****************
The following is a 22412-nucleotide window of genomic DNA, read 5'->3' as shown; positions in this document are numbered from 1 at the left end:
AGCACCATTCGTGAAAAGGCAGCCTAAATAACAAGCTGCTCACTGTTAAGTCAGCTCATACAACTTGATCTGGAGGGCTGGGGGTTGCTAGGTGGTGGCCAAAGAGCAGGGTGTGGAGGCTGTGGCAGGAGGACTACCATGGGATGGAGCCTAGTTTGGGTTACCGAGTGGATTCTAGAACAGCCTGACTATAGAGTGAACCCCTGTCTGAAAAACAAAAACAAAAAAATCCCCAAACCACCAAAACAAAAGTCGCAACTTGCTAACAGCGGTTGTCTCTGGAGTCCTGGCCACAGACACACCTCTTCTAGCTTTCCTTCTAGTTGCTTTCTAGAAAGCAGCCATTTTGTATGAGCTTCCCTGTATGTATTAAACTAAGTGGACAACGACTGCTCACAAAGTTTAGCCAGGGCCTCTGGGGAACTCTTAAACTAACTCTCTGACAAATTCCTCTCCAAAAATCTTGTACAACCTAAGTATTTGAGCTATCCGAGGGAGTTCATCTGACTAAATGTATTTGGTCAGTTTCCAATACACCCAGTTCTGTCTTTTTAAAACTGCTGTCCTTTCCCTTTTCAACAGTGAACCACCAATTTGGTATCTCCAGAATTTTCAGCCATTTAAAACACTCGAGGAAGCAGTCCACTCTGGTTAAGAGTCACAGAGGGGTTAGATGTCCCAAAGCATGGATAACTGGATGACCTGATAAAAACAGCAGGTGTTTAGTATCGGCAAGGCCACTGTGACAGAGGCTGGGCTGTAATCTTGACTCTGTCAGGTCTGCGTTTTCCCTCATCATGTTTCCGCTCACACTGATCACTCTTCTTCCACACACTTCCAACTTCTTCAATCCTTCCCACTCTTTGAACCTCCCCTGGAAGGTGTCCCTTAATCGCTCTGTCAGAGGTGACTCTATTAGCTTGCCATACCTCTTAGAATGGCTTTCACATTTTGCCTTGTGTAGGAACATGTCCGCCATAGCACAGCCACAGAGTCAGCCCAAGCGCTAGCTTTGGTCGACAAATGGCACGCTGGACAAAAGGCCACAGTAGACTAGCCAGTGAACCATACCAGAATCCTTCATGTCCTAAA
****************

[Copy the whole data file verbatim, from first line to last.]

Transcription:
The following is a 22412-nucleotide window of genomic DNA, read 5'->3' as shown; positions in this document are numbered from 1 at the left end:
AGCACCATTCGTGAAAAGGCAGCCTAAATAACAAGCTGCTCACTGTTAAGTCAGCTCATACAACTTGATCTGGAGGGCTGGGGGTTGCTAGGTGGTGGCCAAAGAGCAGGGTGTGGAGGCTGTGGCAGGAGGACTACCATGGGATGGAGCCTAGTTTGGGTTACCGAGTGGATTCTAGAACAGCCTGACTATAGAGTGAACCCCTGTCTGAAAAACAAAAACAAAAAAATCCCCAAACCACCAAAACAAAAGTCGCAACTTGCTAACAGCGGTTGTCTCTGGAGTCCTGGCCACAGACACACCTCTTCTAGCTTTCCTTCTAGTTGCTTTCTAGAAAGCAGCCATTTTGTATGAGCTTCCCTGTATGTATTAAACTAAGTGGACAACGACTGCTCACAAAGTTTAGCCAGGGCCTCTGGGGAACTCTTAAACTAACTCTCTGACAAATTCCTCTCCAAAAATCTTGTACAACCTAAGTATTTGAGCTATCCGAGGGAGTTCATCTGACTAAATGTATTTGGTCAGTTTCCAATACACCCAGTTCTGTCTTTTTAAAACTGCTGTCCTTTCCCTTTTCAACAGTGAACCACCAATTTGGTATCTCCAGAATTTTCAGCCATTTAAAACACTCGAGGAAGCAGTCCACTCTGGTTAAGAGTCACAGAGGGGTTAGATGTCCCAAAGCATGGATAACTGGATGACCTGATAAAAACAGCAGGTGTTTAGTATCGGCAAGGCCACTGTGACAGAGGCTGGGCTGTAATCTTGACTCTGTCAGGTCTGCGTTTTCCCTCATCATGTTTCCGCTCACACTGATCACTCTTCTTCCACACACTTCCAACTTCTTCAATCCTTCCCACTCTTTGAACCTCCCCTGGAAGGTGTCCCTTAATCGCTCTGTCAGAGGTGACTCTATTAGCTTGCCATACCTCTTAGAATGGCTTTCACATTTTGCCTTGTGTAGGAACATGTCCGCCATAGCACAGCCACAGAGTCAGCCCAAGCGCTAGCTTTGGTCGACAAATGGCACGCTGGACAAAAGGCCACAGTAGACTAGCCAGTGAACCATACCAGAATCCTTCATGTCCTAAA